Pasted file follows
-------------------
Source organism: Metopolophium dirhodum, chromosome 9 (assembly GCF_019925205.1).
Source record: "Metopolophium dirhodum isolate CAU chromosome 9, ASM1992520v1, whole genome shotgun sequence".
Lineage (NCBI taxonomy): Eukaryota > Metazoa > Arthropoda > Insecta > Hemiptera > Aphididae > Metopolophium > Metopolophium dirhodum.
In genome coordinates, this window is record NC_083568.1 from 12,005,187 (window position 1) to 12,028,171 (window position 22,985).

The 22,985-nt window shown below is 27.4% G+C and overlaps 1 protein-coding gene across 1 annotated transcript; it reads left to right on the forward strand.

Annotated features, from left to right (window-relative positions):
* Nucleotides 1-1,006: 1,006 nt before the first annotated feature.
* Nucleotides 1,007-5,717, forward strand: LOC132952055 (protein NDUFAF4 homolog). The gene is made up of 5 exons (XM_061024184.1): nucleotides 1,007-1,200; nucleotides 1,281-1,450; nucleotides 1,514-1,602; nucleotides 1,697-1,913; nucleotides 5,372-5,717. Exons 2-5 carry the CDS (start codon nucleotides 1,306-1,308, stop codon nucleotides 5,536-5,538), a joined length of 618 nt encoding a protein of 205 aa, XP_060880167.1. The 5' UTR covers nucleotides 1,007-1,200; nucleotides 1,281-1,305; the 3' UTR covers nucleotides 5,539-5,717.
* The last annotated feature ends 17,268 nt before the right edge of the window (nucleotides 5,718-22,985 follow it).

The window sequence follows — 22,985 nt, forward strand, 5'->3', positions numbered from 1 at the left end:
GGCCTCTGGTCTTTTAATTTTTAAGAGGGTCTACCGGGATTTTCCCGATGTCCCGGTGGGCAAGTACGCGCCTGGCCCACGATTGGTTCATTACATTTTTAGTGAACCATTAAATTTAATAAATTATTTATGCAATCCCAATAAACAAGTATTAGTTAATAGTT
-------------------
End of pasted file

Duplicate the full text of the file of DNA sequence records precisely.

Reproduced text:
Source organism: Metopolophium dirhodum, chromosome 9 (assembly GCF_019925205.1).
Source record: "Metopolophium dirhodum isolate CAU chromosome 9, ASM1992520v1, whole genome shotgun sequence".
Lineage (NCBI taxonomy): Eukaryota > Metazoa > Arthropoda > Insecta > Hemiptera > Aphididae > Metopolophium > Metopolophium dirhodum.
In genome coordinates, this window is record NC_083568.1 from 12,005,187 (window position 1) to 12,028,171 (window position 22,985).

The 22,985-nt window shown below is 27.4% G+C and overlaps 1 protein-coding gene across 1 annotated transcript; it reads left to right on the forward strand.

Annotated features, from left to right (window-relative positions):
* Nucleotides 1-1,006: 1,006 nt before the first annotated feature.
* Nucleotides 1,007-5,717, forward strand: LOC132952055 (protein NDUFAF4 homolog). The gene is made up of 5 exons (XM_061024184.1): nucleotides 1,007-1,200; nucleotides 1,281-1,450; nucleotides 1,514-1,602; nucleotides 1,697-1,913; nucleotides 5,372-5,717. Exons 2-5 carry the CDS (start codon nucleotides 1,306-1,308, stop codon nucleotides 5,536-5,538), a joined length of 618 nt encoding a protein of 205 aa, XP_060880167.1. The 5' UTR covers nucleotides 1,007-1,200; nucleotides 1,281-1,305; the 3' UTR covers nucleotides 5,539-5,717.
* The last annotated feature ends 17,268 nt before the right edge of the window (nucleotides 5,718-22,985 follow it).

The window sequence follows — 22,985 nt, forward strand, 5'->3', positions numbered from 1 at the left end:
GGCCTCTGGTCTTTTAATTTTTAAGAGGGTCTACCGGGATTTTCCCGATGTCCCGGTGGGCAAGTACGCGCCTGGCCCACGATTGGTTCATTACATTTTTAGTGAACCATTAAATTTAATAAATTATTTATGCAATCCCAATAAACAAGTATTAGTTAATAGTT